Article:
I had the pleasure of taking a tour of the Advanced Photon Source at Argonne National Labs. They have a similar setup; using accelerated electrons to produce x-rays, the real achievement here is the coherency part. I wonder how this effects high speed x-ray crystallography, is it easier to decode the scatter if the light is coherent? Will we be getting real time videos of enzymes in action? If so I can only imagine what that will do for chemical and pharmaceutical research.

Also, I hope this is the first step in a fairly rapid development of a tabletop x-ray laser that can live in a lab. Last time I spent a week doing small angle x-ray scattering at Argonne I had to be in the top 3 of the 48 requests submitted for x-ray time on the beamline I wanted in order to get an invitation. The other 45 groups got rejected. X-ray time is a limiting factor in a very large number of scientific fields.

Not that I don't appreciate coherency.

Re:Awesome (2, Informative)

deglr6328 (150198) | about 5 years ago | (#27669773)

"Will we be getting real time videos of enzymes in action?"

No, enzymes in action must be in solution and not locked into a regular crystalline lattice of the sort required to diffract X-rays of comparable wavelength with the spatially encoded information of said molecular structure which is necessary to do diffractometry.

Re:Awesome (4, Informative)

thechao (466986) | about 5 years ago | (#27670121)

IAAECXRPX (I am an ex-computational-x-ray-protein-crystallographer). Lasers a bit left wing, since we usually use anode sources for x-rays on the home source and synchotrons for MAD sets. However, if the laser has tight enough phases (60-degrees) and coherency this is not just big but HUGE. Currently, there are two difficult steps in PX: (1) crystallization; and (2) phasing. The first is becoming easier using automated screening and robots (although we are only at the beginning of this process, so probably still 5--10 years out). The second has been considered one of the outstanding problems in (at least) biology if not all of science. To put this in perspective, it was only a few years ago that just *finding* the structure (phasing) was enough to warrant a Nature or Science paper. Nowadays you're gonna need some function, too, but the phasing is still spectacularly hard. If these guys have really done this, and they're getting good power, this will be a watershed event for all of biology.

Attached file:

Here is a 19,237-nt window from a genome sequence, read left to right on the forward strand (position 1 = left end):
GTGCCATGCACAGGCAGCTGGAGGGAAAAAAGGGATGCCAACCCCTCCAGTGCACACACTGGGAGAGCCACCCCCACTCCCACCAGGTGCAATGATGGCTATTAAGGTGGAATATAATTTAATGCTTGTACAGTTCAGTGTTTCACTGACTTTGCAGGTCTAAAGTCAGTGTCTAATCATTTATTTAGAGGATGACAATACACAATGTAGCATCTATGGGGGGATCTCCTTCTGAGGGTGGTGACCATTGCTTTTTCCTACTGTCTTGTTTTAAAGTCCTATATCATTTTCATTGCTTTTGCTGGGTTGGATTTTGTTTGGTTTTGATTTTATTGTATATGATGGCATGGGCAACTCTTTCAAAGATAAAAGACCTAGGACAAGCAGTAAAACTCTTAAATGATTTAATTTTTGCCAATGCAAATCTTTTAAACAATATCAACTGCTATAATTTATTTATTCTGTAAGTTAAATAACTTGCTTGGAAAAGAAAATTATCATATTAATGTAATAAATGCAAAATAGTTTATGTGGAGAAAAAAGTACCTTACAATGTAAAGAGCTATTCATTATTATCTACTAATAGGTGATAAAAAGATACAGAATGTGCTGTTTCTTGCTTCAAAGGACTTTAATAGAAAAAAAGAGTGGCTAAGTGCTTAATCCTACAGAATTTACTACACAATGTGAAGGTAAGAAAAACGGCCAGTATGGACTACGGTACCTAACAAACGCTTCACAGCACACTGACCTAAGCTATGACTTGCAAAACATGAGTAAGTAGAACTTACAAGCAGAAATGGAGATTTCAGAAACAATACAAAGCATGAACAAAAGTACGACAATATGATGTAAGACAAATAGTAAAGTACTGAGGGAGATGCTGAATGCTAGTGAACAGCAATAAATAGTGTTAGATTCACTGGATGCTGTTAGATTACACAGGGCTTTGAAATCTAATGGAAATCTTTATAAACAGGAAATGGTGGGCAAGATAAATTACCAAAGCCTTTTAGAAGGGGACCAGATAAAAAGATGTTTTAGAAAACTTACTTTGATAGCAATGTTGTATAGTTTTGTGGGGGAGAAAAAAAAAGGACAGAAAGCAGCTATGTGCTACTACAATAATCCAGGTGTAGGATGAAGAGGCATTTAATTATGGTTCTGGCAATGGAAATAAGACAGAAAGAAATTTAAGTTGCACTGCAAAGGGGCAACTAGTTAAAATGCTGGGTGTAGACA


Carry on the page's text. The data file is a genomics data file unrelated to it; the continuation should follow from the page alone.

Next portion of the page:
Re:Awesome (4, Informative)

Bowling Moses (591924) | about 5 years ago | (#27670543)

Well for high-speed crystallography it isn't so much that data collection is the problem (for most applications). You can collect a high-quality data set of a protein at APS in under a half an hour. The real bottlenecks in x-ray crystallography is, was, and unfortunately most likely always will be protein crystallization. Way back in the day when protein crystallography was just starting, it was thought to be somewhat bizarre for proteins to crystallize. Fast forward four or five decades and now if your protein is reasonably soluble, reasonable stable, and has a definite structure (not all proteins have a well-defined structure and just flop about in a range of states), then you can probably get it to crystallize well enough to solve the structure. But it might take a long time to pull off, years even. But that's only for soluble proteins. If a protein is normally in the cell membrane, it is much, much harder. A cell membrane is basically soap. Soap doesn't crystallize. There are only a few structures of integral membrane proteins despite a lot of work on the problem. Also proteins that only have one domain or even just a helix poking into the membrane can be tricky--they're usually done by just removing the offending membrane bit but often suffer from solubility problems.